About the Gaza Cheat Sheet
The Gaza Strip is a topic of great interest and debate in Israel and abroad and it is not always easy to find answers to the most basic questions about it. On this page we attempt to collect concise and up-to-date answers to some of the questions that we are asked frequently: What is the situation in the Gaza Strip? What are the restrictions currently imposed on the movement of people and goods into and out of the Strip? What is Gisha’s position on the subject? The Gaza Cheat Sheet is updated regularly.
Last update: August 10, 2016
Economic situation in Gaza
The area of the Gaza Strip is 365 km2 (141 sq. mi) and it is home to 1.88 million people • Israel has enforced a tightened closure on Gaza since 2007 • More than 70% of the population relies on humanitarian aid • 47% of the population suffer from food insecurity • In the 2nd quarter of 2016, the unemployment rate was 41.7%, and 57.6% among young people.
Entrance of goods into Gaza: Kerem Shalom, connecting Gaza to Israel, is the only official crossing open for the transfer of goods into and out of the Strip (with the exception of permission given in July to transport cars for sale in Gaza via Erez Crossing) • Israel allows civilian goods to enter Gaza, other than an extensive list of items that it defines as “dual-use”, which it claims may be used for military purposes • Cement and steel needed for construction are on the list, as are dozens of items needed for industry and maintenance of civilian infrastructure • According to data from the Shelter Cluster, true to July, about 1,200 of 11,000 housing units that were completely destroyed during Operation Protective Edge have been rebuilt • Cement was almost completely banned from entering Gaza for six weeks this year • Some cement and wood enter the through Rafah, when the crossing is open.
Exit of goods from Gaza: In November 2014, Israel canceled a seven-year ban on the marketing of certain commodities from Gaza in the West Bank, and allowed limited marketing of specific goods in Israel starting in March 2015 • In the first half of 2016, an average of 175 truckloads of goods exited Gaza per month • The monthly average of truckloads of goods exiting Gaza this year was just 16% of what exited monthly before the closure was imposed.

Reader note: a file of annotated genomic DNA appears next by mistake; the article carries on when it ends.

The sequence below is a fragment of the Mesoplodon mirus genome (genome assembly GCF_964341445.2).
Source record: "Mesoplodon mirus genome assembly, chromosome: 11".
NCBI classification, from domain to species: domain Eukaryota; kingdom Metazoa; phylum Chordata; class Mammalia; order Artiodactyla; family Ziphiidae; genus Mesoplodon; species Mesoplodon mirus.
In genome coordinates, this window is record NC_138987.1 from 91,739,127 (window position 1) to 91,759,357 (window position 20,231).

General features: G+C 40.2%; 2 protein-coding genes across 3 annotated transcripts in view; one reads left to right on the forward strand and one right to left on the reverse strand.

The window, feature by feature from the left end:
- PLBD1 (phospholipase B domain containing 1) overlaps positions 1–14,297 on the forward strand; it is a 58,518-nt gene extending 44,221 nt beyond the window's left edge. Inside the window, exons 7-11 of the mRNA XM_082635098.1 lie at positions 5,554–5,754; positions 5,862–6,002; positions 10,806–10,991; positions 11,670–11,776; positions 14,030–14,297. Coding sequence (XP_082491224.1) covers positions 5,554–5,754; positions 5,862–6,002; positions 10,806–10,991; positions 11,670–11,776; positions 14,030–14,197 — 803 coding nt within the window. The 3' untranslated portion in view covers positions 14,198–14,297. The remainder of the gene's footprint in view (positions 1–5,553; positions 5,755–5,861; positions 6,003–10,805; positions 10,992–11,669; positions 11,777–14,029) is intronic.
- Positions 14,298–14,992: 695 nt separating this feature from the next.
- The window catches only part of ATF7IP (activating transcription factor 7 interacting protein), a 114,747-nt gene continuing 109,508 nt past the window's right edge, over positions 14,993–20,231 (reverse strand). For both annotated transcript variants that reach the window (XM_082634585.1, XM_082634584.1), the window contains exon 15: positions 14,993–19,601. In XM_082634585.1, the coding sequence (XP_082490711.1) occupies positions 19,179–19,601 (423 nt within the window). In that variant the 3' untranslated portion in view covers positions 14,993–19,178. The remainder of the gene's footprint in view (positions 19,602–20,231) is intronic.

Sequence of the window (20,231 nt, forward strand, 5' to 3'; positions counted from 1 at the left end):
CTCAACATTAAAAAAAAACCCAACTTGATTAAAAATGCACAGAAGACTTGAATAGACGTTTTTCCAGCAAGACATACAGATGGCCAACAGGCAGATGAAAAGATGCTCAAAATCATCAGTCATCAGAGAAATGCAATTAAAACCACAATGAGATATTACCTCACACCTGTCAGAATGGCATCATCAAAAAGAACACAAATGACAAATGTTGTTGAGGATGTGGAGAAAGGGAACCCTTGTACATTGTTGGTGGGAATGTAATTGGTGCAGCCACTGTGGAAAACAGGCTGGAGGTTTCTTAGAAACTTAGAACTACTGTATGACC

Travel between Gaza and the West Bank: Erez Crossing is the only crossing through which people are permitted to travel between Gaza and Israel, and thus to and from the West Bank • After the hostilities in 2014, Israel changed elements of the criteria for travel from Gaza, which led to a modest increase in the number of exits • Recently, Israel has revoked high numbers of exit permits it had previously given to many Gaza residents, including traders • In July, there was a 15% drop in exits by Palestinians through Erez Crossing compared to the first half of the year • In the first half of 2016, a monthly average of 14,100 exits of Palestinians was recorded at Erez Crossing, almost identical to the monthly average in 2015 (14,276) • The monthly average of exits of Palestinians this year is about 2.8% of the monthly average of exits of Palestinian laborers alone in September 2000, the eve of the Second Intifada, when about half a million exits of laborers were recorded at the crossing every month.
Travel from Gaza to the outside world: Travel from Gaza to the outside world takes place mostly through Egypt • During the first half of 2013, about 40,000 exits and entries were recorded at Rafah each month • Starting in July 2013 and following instability in the country, Egypt began closing the crossing frequently • When it is open, passage is limited to individuals who meet certain criteria • In the first half of 2016, the crossing was open on 11 days only, with a monthly average of only 1,896 exits and entries • Through its control of the Palestinian population registry, Israel retains indirect control over the issuing of Palestinian passports, which are required for travel through Rafah • Due to the ongoing closure of Rafah Crossing, some Gaza residents have been permitted to travel abroad via Allenby Bridge into Jordan, which necessitates receiving a permit from Israel to travel through Erez Crossing • In the first half of 2016, however the monthly average of exits of Palestinians via Erez Crossing to Allenby Bridge was only 243, a far cry from need.
Access to the Gaza Strip’s land, territorial waters and air space: Israel prevents all access to and from the Gaza Strip by sea and air • Since Operation Protective Edge, the fishing zone has been limited to six nautical miles from the coast with the exception of a temporary expansion to nine miles in April – May, 2016 • The size of the “buffer zone” on land, which is off-limits to Palestinians, stands at 300 meters from the border with Israel, but according to correspondence with Israeli officials, farmers can enter lands up to a distance of 100 meters from the border, with unspecified coordination
By virtue of Israel’s substantial control of the Gaza Strip, international law requires Israel to facilitate normal life in the Strip, including allowing access for civilians and civilian goods. Alongside this obligation, Israel has the authority to decide by which routes both people and goods enter and leave Gaza and to establish reasonable and proportionate security measures to prevent the transfer of weapons and other military activity. Accordingly, Gisha’s position is that Israel must lift all remaining and sweeping restrictions and allow free movement of people and goods, to enable economic growth, development and normal family life, subject to individual security inspections. Israel has a responsibility to allow regular movement of people and goods between Gaza and the West Bank, which continue to share a single economy, a single education system, a single healthcare system and countless familial, cultural and social ties.
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